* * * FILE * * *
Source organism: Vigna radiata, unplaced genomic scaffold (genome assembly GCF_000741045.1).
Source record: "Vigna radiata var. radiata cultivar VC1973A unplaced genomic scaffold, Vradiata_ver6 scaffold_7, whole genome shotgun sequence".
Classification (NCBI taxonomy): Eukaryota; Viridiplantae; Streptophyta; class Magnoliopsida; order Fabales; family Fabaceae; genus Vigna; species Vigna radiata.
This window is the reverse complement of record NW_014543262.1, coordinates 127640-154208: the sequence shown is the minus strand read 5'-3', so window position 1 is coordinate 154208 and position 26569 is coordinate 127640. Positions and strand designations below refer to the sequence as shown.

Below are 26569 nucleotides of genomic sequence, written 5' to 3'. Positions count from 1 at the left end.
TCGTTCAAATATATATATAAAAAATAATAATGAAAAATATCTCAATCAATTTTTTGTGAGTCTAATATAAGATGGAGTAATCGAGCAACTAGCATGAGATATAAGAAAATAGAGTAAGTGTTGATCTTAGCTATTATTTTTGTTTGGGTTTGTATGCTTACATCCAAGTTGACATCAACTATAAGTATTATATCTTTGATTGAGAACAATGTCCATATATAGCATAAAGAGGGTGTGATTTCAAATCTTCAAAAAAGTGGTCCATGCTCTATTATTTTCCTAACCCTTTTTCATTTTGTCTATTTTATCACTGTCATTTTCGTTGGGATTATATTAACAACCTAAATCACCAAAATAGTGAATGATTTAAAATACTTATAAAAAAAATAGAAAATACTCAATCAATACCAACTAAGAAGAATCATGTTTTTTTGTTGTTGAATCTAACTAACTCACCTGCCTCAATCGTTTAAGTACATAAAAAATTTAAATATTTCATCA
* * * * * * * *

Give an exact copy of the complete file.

Source organism: Vigna radiata, unplaced genomic scaffold (genome assembly GCF_000741045.1).
Source record: "Vigna radiata var. radiata cultivar VC1973A unplaced genomic scaffold, Vradiata_ver6 scaffold_7, whole genome shotgun sequence".
Classification (NCBI taxonomy): Eukaryota; Viridiplantae; Streptophyta; class Magnoliopsida; order Fabales; family Fabaceae; genus Vigna; species Vigna radiata.
This window is the reverse complement of record NW_014543262.1, coordinates 127640-154208: the sequence shown is the minus strand read 5'-3', so window position 1 is coordinate 154208 and position 26569 is coordinate 127640. Positions and strand designations below refer to the sequence as shown.

Below are 26569 nucleotides of genomic sequence, written 5' to 3'. Positions count from 1 at the left end.
TCGTTCAAATATATATATAAAAAATAATAATGAAAAATATCTCAATCAATTTTTTGTGAGTCTAATATAAGATGGAGTAATCGAGCAACTAGCATGAGATATAAGAAAATAGAGTAAGTGTTGATCTTAGCTATTATTTTTGTTTGGGTTTGTATGCTTACATCCAAGTTGACATCAACTATAAGTATTATATCTTTGATTGAGAACAATGTCCATATATAGCATAAAGAGGGTGTGATTTCAAATCTTCAAAAAAGTGGTCCATGCTCTATTATTTTCCTAACCCTTTTTCATTTTGTCTATTTTATCACTGTCATTTTCGTTGGGATTATATTAACAACCTAAATCACCAAAATAGTGAATGATTTAAAATACTTATAAAAAAAATAGAAAATACTCAATCAATACCAACTAAGAAGAATCATGTTTTTTTGTTGTTGAATCTAACTAACTCACCTGCCTCAATCGTTTAAGTACATAAAAAATTTAAATATTTCATCA